This course considers masculinity as historically and culturally contingent, focusing on the experiences and representations of medieval men as heroes, eunuchs, fathers, priests, husbands, boys, and fighting men. Recognizing that the lives of men, like those of women, were governed by gendered rules and expectations, we will explore a wide range of medieval masculinities, paying close attention to the processes by which manhood could be achieved (e.g. martial, spiritual, sexual), and to competing versions of manliness, from the warrior hero of the early middle ages to the suffering Christ of late medieval religion.
Terms: Win | Units: 4-5 | UG Reqs: WAY-ED, WAY-SI | Grading: Letter (ABCD/NP)

HISTORY 215: Saints and Sinners: Women and Religion in the Medieval World (FEMGEN 215, RELIGST 215X)

Although the Apostle Paul taught that "There is neither Jew nor Greek, slave nor free, male nor female, for you are all one in Christ Jesus" (Gal. 3:28), men and women experienced medieval Christianity in ways that were often vastly different. In this course we examine the religious experiences of women from the origins of Christianity through to the end of the medieval period, with particular attention paid to female prophets and religious authority, saints and martyrs, sexuality and virginity, literacy and education within the cloister, mysticism, relations between religious women and men, and the relevance of gender in the religious life -- especially as gender intersected with fears of heresy, sin, and embodiment.
Terms: Aut | Units: 5 | UG Reqs: WAY-ED, WAY-SI | Grading: Letter (ABCD/NP)

HISTORY 221A: Men, Women, and Power in Early Modern Russia, 1500-1800

Social values, gender relations, and social change in an era of rapid change; challenges to established norms by new constructions of deviance (witchcraft, religious reform, and revolt) and new standards of civility; encounters with non-Russians and the construction of national consciousness. Social values as political ethos: patrimonial autocracy and the reality of female rule in the late 17th and 18th century.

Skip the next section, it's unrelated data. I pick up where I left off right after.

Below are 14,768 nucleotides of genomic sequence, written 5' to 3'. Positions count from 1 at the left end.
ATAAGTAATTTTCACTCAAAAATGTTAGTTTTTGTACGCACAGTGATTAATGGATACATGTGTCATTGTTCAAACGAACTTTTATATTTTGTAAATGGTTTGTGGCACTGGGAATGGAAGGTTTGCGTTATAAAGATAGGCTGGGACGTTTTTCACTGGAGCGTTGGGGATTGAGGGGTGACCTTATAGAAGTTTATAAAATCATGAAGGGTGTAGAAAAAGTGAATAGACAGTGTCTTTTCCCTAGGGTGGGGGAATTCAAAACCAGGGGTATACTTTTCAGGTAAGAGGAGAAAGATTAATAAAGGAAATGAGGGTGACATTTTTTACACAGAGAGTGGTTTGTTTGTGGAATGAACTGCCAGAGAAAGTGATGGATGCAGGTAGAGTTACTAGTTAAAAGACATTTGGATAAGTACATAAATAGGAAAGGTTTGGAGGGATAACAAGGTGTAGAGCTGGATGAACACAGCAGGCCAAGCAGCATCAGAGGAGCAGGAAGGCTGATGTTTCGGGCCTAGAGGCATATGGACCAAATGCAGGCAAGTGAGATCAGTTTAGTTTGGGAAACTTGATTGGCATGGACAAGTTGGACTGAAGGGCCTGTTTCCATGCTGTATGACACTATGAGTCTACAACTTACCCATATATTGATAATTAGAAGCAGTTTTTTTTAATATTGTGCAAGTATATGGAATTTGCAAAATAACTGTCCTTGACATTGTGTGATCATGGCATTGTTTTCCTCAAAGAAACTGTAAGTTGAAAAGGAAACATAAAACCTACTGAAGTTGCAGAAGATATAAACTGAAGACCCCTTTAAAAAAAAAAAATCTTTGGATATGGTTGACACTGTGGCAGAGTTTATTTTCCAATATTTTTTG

Terms: not given this year | Units: 5 | UG Reqs: GER:DB-Hum, GER:EC-Gender, WAY-SI | Grading: Letter (ABCD/NP)

HISTORY 222: Crime and Punishment in Early Modern Europe and Russia

Explores criminal law in early modern Europe and Russia, ca 1500-1800, in law and in practice. Engages debates about use of exemplary public executions as tactic of governance, and about gradual decline in "violence" in Europe over this time. Explores practice of accusatory and inquisitory judicial procedures, judicial torture, forms of punishment, concepts of justice.
Terms: not given this year | Units: 5 | UG Reqs: WAY-SI | Grading: Letter (ABCD/NP)

HISTORY 224C: Genocide and Humanitarian Intervention (HISTORY 324C, JEWISHST 284C, JEWISHST 384C, PEDS 224)

Open to medical students, graduate students, and undergraduate students. Traces the history of genocide in the 20th century and the question of humanitarian intervention to stop it, a topic that has been especially controversial since the end of the Cold War. The pre-1990s discussion begins with the Armenian genocide during the First World War and includes the Holocaust and Cambodia under the Khmer Rouge in the 1970s. Coverage of genocide and humanitarian intervention since the 1990s includes the wars in Bosnia, Rwanda, Kosovo, the Congo and Sudan.
Terms: Win | Units: 3 | UG Reqs: WAY-SI | Grading: Medical Option (Med-Ltr-CR/NC)